“IT STARTED with the budget and a poor response. Then came a poll in the Times: fewer than a fifth of voters see Ed Milliband as a Prime Minister in waiting.
The figures showed the Labour leader lagging significantly behind David Cameron when the Conservative leader was in Opposition, and suggested that Mr Milliband’s attacks on the energy companies and banks have failed to persuade voters he is ready to lead the country.
In my books the fundamental problem with the Labour leader is he simply doesn’t want to face up to the difficult decisions – and that means it’s the same old Labour Party promising more borrowing, more spending and more taxes.
Exactly what got us into a mess in the first place. Ed Milliband does not think things through, he comes up with gimmicks that unravel as soon as they are announced and he does not know what he stands for, which means he flip flops about and jumps on any bandwagon going.
Even leading figures in the Labour movement have admitted that the Labour leader only offers political fixes. It is a very brutal thing to say, but then this is a brutal game to play; Ed Milliband doesn’t have the character, judgement or leadership to secure our children and grandchildren’s future. He’s too weak to stand up for Britain and he simply isn’t up to the job of Prime Minister.
Getting back to the budget response, George Osborne had pulled one out of the hat, offering people lower tax on their savings and a chance to get hold of their own cash. What did Milliband do? He decided to paste in whole lines from previous budget responses in reply.
Responding immediately to a budget is one of the toughest gigs in politics for any opposition leader, but if you want to be Prime Minister you need to be able to cope with these difficult moments.
What it also underlined is Labour’s complete weakness on how it should handle the economy. Although it is not really my place to speak for the opposition, I do believe that the Labour Party made a fundamental error at the start of Mr Milliband’s leadership, and one which ever since has been impossible to reverse, and that is that is has never conceded or apologised for carrying on spending long after retrenchment was needed.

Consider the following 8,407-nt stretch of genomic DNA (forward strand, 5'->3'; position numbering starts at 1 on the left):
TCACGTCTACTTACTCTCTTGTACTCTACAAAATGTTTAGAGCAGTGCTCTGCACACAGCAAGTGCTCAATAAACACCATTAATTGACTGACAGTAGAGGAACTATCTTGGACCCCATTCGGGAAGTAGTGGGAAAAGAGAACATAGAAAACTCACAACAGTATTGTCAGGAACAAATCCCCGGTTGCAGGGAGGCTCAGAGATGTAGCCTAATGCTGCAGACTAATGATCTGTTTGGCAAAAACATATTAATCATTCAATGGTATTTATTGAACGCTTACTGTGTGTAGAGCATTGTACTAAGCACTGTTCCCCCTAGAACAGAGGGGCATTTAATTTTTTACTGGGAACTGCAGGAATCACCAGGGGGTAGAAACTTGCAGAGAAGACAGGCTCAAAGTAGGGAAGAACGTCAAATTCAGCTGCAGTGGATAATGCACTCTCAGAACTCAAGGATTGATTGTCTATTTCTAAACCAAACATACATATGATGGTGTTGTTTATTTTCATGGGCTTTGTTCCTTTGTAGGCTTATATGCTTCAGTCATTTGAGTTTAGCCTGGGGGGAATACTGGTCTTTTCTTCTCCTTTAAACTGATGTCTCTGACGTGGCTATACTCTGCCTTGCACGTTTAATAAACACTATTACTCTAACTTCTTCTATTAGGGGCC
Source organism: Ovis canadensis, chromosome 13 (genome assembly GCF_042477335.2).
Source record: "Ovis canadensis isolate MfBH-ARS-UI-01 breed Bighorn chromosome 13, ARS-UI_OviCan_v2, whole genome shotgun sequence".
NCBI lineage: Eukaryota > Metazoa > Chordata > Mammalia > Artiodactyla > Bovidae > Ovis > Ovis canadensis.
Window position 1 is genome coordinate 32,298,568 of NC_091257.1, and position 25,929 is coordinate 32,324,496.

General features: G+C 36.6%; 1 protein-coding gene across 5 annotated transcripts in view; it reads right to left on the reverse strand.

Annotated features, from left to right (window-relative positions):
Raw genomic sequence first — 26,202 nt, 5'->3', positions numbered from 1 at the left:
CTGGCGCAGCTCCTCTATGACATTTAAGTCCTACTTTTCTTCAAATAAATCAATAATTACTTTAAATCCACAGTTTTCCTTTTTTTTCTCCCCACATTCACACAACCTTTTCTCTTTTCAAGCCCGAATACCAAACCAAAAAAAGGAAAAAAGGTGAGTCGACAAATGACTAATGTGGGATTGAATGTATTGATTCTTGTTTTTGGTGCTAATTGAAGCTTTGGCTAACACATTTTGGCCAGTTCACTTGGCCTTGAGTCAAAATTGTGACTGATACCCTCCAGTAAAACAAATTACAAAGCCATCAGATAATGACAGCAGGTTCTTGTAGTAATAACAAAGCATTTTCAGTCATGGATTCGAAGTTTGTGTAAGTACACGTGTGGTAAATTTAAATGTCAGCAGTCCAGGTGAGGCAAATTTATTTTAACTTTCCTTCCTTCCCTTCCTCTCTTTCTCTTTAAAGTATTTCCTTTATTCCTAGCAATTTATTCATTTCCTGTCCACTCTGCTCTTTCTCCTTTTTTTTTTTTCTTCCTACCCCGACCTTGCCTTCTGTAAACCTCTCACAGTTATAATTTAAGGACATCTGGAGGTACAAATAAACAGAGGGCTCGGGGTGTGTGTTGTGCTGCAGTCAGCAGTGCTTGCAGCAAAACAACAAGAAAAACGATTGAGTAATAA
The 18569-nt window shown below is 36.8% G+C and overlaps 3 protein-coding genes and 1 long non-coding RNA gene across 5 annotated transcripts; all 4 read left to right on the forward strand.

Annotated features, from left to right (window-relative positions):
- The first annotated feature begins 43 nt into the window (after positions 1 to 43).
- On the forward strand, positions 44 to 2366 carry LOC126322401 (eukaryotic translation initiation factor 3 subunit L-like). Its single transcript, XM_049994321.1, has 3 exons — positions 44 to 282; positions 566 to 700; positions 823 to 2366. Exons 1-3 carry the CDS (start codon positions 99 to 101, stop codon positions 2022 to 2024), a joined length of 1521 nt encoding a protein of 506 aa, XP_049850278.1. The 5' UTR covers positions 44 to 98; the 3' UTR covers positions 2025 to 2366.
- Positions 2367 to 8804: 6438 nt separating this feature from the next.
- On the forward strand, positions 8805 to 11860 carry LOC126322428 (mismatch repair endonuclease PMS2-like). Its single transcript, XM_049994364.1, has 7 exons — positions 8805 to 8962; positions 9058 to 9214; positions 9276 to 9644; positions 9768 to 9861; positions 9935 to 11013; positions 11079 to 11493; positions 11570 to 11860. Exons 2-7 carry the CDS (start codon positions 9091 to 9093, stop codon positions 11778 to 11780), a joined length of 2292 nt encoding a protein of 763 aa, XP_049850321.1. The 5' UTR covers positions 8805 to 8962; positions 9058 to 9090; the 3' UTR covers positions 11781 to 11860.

Refusing to accept their part in the recession simply meant that the Chancellor could pin all the blame on Labour which he has done and done very successfully. Then, when it was necessary to enforce the cuts and get the books back in order all Labour did was oppose everything while offering no viable alternative.
It was a misjudgement of the first degree because although the public found the cuts painful, and will for a while yet, they did have a basic understanding that it was necessary.
Whoever wins the next General Election will need to keep a tight rein on public expenditure so we are entitled to know how Labour would address this.
Of course what Labour could have done, even should have done, was to develop a bold new agenda for the state. They should have come up with some new ideas, about efficiency, about an improved service quality at a lower price. The electorate might just have believed they understood the meaning of austerity then but no they went on to attack business, they took on private vested interests, they turned themselves into the party of the public sector leaving itself no room to introduce reform.
When they complained about lack of growth, they did not cover their backs for when the economy decided to turn, and when it did, they were again unprepared. This Labour party is not new, it is very “old”, and will inevitably revert back to its old ways, because no other option is available to it anymore, cuts are too awful and reform too unsettling, what is there left for it to do? Why tax and spend of course!